Today I am comparing two “premium” third-party standard zoom lenses: the Tamron 17-50mm F2.8 VC ($650, B&H), and Sigma 17-50mm F2.8 OS ($594, B&H). Both offer a useful 17-50mm with fast F2.8 max aperture (at all focal lengths). Both feature optical stabilization. Both are available for multiple camera mounts (including Canon, Nikon and Sony).
Interestingly the price difference in The Netherlands (where I live) used to be reversed, although recently the Tamron got more expensive and the Sigma much cheaper, so that they currently retail for €419 and
€389 respectively (28 December 2013).
In addition to their similar specifications, these two have very similar size and weight, and compete in the same price range. Direct competitors, therefore. But which one is best?
I got my hands on both of them (Nikon mount), and put them to the test.Read More»
Photozone.de just published their review of Sony’s new stabilized 50mm f/1.8 lens, available for their NEX mirrorless system. The thing that makes this lens special is the fact that it combines a big aperture with optical stabilization. In fact, to my knowledge this is the fastest (lowest f-number) stabilized system lens (of any focal length) ever built!
Large apertures are great in low light situations. It enables you to gather more light, thereby letting you use a lower ISO value or faster shutter speed. Lower ISO means less image noise and better colours.
The “problem” with traditional 50mm primes (like those of Canon, Nikon) is that when you’re shooting hand-held you have to use a fast shutter speed (e.g. < 1/80) because they lack stabilization. If you had stabilization and were shooting a static subject you could probably have gone down to 1/10 and have used an ISO value 8 times lower.
The large f/1.8 aperture gives about 3 stops extra light compared to a 18-55 f/3.5-5.6 “kit zoom”, but you lose the 3-stop advantage you would have gotten with the kit zoom’s image stabilization. Since the advantages cancel out you instead have to use the same ISO value for either lens at its minimum usable hand-held shutter speed. But with the new Sony you can choose to apply that large aperture either for low ISO (useful for static subjects) or for fast shutter speeds (useful for moving subjects). In one word: versatility!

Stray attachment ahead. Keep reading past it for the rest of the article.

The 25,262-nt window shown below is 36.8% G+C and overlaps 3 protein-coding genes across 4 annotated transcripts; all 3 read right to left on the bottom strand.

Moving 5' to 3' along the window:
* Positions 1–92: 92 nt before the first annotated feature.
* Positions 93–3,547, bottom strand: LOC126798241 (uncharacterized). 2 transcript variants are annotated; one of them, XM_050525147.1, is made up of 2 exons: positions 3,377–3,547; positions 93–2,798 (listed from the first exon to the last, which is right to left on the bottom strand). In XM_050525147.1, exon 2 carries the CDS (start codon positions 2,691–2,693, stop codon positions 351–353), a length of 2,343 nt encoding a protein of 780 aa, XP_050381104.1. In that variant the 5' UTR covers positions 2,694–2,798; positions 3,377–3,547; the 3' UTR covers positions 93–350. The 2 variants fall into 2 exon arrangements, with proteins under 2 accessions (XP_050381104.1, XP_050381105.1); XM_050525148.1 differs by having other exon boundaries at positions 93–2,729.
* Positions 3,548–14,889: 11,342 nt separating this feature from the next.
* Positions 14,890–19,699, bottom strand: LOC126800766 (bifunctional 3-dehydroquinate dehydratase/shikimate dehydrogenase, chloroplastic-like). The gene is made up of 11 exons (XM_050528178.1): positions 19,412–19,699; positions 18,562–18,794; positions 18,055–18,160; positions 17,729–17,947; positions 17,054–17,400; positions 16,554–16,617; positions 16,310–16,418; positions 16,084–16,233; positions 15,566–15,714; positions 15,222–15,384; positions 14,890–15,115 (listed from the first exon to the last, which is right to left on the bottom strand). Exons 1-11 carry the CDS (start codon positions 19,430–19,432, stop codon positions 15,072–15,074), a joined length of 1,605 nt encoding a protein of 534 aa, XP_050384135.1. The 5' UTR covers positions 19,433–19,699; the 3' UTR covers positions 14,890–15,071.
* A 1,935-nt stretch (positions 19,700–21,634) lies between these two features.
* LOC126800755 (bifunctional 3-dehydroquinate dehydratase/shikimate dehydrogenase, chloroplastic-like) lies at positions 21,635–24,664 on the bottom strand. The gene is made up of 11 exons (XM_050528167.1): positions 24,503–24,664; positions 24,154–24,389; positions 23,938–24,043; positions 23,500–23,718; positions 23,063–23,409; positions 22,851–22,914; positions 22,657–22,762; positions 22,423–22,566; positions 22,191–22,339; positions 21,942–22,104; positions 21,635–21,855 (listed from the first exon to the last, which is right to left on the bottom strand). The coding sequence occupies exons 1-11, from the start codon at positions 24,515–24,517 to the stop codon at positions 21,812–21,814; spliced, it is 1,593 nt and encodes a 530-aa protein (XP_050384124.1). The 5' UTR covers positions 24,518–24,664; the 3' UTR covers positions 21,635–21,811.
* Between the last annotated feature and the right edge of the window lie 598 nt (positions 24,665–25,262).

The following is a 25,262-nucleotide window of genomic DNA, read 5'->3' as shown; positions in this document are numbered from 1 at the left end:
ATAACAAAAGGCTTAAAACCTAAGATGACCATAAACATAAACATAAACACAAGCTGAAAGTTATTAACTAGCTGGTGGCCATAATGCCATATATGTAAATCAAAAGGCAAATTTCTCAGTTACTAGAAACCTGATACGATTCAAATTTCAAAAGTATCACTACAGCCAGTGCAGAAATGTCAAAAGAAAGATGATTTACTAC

The advantages of a “nifty fifty” go further than being able to use fast shutter speeds. These lenses are almost always sharp (at smaller apertures), small, light, and can render backgrounds with beautiful shallow depth of field blurring, known as “bokeh”. By also being affordable (often < $300) you will find one in the bag, or on the camera, of every serious photographer.
For the reasons stated above a “nifty fifty” works nicely as a portrait lens on cropped sensor DSLRs. For a great example, see this photo by Ana Santos :
Reading the review we see that this new Sony lens has nothing to be ashamed of, and at $300 (available for pre-order at B&H) it is good value for money, too! It is not the sharpest lens at large apertures, but renders beautiful out-of-focus background “bokeh”. If you want sharpness you just have to stop it down. And, it is stabilized!
Conclusion: a very harmonious offering. The unique double advantages of a classical fast 50mm prime and image stabilization. Sony NEX users can count themselves privileged.
This tuesday, Nikon officially released the Nikon D800 (and its twin sibling, the D800E). The D800 is an important model and will certainly find its way into the camera bag of many (if not most) pro Nikon “FX” shooters. It is already available for pre-order (B&H) so if you know you need it just go ahead and order – you are buying into the new Nikon semi-professional full-frame standard.
I have a lot I want to say about this camera, but I will have to take the time for that in future posts (hopefully in the near future). But it boils down to this:
The D800 offers two class-leading things:
- extremely high resolution. The highest of any current main-stream DSLR.
- advanced/pro video features (“Full frame” 35mm 1080p, uncompressed HDMI out, live audio monitoring via headphone jack)
The rest of the spec sheet pretty much consists of evolutionary tweaks and refinements.
In future posts I will talk about what all this means. Is 36MP better than the Canon 5D Mk II’s 21MP, or the Nikon D700’s 12MP? Is it worth it to buy this camera instead of the much cheaper Nikon D7000? What kind of person should consider this camera? What is the difference between the D800E and the D800? Stay tuned.
Oh, and before I sign off – here is the official “made by a Nikon D800” teaser video. As you can see this camera just loves video: